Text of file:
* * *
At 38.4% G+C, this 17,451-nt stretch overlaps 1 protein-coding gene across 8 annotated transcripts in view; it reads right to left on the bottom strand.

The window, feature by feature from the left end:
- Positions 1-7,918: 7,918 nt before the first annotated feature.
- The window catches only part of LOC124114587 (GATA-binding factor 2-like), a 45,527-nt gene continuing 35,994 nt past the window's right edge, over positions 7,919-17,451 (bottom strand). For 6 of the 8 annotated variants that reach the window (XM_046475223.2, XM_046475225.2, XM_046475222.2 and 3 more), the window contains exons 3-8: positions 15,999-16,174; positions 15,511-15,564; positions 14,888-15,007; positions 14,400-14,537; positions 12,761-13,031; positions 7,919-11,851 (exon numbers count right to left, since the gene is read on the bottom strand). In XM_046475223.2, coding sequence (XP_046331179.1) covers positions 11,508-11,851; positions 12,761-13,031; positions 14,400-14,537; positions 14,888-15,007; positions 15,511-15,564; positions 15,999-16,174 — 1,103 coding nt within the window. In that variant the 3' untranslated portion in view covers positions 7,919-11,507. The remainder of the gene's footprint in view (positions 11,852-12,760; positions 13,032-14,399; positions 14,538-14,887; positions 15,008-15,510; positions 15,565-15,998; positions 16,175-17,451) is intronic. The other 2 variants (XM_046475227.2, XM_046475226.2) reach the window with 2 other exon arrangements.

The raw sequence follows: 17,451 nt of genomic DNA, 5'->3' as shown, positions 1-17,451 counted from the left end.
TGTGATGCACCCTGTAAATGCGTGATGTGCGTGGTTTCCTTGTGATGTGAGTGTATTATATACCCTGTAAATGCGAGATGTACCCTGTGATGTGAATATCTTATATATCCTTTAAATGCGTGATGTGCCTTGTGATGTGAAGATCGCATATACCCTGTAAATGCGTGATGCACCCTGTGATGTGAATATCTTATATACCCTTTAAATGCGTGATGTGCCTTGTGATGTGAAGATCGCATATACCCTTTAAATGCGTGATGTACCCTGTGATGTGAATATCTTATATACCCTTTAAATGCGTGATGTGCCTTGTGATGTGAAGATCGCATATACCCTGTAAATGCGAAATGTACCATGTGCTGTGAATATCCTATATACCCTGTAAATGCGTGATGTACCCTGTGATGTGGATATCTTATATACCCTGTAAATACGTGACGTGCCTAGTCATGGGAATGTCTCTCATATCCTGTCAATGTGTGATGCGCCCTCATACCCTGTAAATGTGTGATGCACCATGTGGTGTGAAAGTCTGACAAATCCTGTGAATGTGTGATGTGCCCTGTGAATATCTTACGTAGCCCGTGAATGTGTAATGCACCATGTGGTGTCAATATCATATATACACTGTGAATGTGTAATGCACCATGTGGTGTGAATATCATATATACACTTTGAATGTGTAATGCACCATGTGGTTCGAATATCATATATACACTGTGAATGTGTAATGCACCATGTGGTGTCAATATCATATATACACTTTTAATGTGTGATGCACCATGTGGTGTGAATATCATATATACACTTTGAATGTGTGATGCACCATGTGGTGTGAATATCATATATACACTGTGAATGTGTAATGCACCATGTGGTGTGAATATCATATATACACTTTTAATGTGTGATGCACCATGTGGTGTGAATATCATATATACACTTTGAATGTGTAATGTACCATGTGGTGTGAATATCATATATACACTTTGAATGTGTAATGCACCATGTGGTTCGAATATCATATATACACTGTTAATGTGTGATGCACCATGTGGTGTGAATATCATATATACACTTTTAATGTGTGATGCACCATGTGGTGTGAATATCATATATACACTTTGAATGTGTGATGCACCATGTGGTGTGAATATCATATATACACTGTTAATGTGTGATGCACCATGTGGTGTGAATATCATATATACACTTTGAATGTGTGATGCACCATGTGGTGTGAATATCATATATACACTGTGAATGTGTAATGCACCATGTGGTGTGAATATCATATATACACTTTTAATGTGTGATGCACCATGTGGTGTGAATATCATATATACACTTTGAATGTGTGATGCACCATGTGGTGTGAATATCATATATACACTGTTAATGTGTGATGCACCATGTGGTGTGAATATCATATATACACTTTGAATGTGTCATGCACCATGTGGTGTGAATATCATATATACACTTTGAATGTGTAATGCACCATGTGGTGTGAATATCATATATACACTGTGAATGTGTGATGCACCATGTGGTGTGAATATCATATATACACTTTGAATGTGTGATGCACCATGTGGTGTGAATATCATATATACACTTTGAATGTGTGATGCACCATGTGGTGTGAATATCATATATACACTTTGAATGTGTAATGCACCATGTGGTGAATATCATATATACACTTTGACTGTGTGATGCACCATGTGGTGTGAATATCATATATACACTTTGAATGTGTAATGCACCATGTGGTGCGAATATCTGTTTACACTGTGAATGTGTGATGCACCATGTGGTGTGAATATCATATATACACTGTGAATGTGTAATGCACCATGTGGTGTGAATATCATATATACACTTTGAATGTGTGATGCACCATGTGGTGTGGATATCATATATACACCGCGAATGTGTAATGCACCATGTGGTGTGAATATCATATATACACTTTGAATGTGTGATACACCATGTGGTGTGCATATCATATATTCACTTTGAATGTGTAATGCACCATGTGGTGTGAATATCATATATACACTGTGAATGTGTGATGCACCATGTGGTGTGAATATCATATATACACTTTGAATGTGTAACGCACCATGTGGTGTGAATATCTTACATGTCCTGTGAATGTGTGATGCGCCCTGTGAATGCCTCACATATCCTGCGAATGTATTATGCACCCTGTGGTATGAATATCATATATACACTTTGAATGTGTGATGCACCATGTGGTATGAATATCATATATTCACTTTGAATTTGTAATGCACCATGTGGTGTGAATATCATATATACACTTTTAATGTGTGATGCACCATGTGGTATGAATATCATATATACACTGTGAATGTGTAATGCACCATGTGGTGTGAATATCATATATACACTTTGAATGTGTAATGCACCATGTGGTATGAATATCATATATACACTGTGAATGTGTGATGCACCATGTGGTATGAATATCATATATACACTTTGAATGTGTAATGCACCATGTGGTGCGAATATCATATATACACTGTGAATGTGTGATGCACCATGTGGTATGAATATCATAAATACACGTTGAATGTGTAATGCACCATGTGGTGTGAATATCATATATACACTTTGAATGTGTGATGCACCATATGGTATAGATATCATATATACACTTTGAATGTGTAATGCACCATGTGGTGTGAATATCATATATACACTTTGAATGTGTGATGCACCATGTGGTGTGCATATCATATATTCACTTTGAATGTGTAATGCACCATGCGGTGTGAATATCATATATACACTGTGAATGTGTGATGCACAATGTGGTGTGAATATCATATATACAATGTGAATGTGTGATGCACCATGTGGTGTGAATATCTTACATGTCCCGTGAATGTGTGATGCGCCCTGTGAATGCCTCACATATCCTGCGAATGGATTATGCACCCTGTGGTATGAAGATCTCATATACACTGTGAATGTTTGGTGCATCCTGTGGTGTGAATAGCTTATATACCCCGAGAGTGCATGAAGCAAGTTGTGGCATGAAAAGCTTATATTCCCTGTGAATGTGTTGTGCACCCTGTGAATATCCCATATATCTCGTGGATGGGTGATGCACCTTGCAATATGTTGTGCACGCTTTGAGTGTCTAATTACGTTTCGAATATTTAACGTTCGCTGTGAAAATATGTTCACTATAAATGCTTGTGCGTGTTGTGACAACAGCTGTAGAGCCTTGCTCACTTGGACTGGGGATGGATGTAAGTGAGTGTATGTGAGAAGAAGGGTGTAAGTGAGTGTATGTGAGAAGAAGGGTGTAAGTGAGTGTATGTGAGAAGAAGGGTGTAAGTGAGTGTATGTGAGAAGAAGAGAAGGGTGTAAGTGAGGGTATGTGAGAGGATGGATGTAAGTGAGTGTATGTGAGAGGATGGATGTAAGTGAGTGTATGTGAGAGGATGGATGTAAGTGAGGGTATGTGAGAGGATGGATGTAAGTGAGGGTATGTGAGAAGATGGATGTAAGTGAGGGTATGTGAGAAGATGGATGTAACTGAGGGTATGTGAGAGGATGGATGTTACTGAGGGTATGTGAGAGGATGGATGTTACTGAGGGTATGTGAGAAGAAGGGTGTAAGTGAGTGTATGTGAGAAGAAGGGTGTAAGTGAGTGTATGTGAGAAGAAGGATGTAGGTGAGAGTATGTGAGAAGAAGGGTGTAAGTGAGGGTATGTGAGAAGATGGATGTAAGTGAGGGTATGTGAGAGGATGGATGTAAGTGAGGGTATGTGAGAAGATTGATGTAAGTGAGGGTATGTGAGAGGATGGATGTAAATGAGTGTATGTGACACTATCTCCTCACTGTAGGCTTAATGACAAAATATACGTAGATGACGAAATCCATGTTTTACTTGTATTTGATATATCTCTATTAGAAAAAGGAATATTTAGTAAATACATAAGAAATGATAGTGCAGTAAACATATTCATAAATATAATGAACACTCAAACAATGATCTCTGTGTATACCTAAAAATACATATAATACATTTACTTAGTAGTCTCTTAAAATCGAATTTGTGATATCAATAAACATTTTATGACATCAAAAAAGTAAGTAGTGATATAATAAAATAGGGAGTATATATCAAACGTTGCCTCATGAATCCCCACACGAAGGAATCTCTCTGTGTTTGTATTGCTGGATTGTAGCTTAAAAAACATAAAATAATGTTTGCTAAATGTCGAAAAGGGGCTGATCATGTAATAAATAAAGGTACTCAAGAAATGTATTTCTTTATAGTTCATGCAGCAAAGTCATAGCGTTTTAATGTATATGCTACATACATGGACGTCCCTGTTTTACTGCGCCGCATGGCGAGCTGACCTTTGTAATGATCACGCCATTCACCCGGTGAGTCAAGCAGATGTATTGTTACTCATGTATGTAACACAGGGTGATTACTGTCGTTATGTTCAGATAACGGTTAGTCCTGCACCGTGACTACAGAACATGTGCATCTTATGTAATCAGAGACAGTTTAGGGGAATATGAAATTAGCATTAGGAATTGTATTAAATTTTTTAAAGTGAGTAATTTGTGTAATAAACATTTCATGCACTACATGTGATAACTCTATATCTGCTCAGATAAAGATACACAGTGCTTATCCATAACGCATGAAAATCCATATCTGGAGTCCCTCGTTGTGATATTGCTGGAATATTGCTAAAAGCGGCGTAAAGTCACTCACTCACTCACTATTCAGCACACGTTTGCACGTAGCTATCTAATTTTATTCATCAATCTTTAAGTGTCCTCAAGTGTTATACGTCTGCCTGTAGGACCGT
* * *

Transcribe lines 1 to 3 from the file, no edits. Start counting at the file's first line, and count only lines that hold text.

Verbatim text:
At 38.4% G+C, this 17,451-nt stretch overlaps 1 protein-coding gene across 8 annotated transcripts in view; it reads right to left on the bottom strand.

The window, feature by feature from the left end:
- Positions 1-7,918: 7,918 nt before the first annotated feature.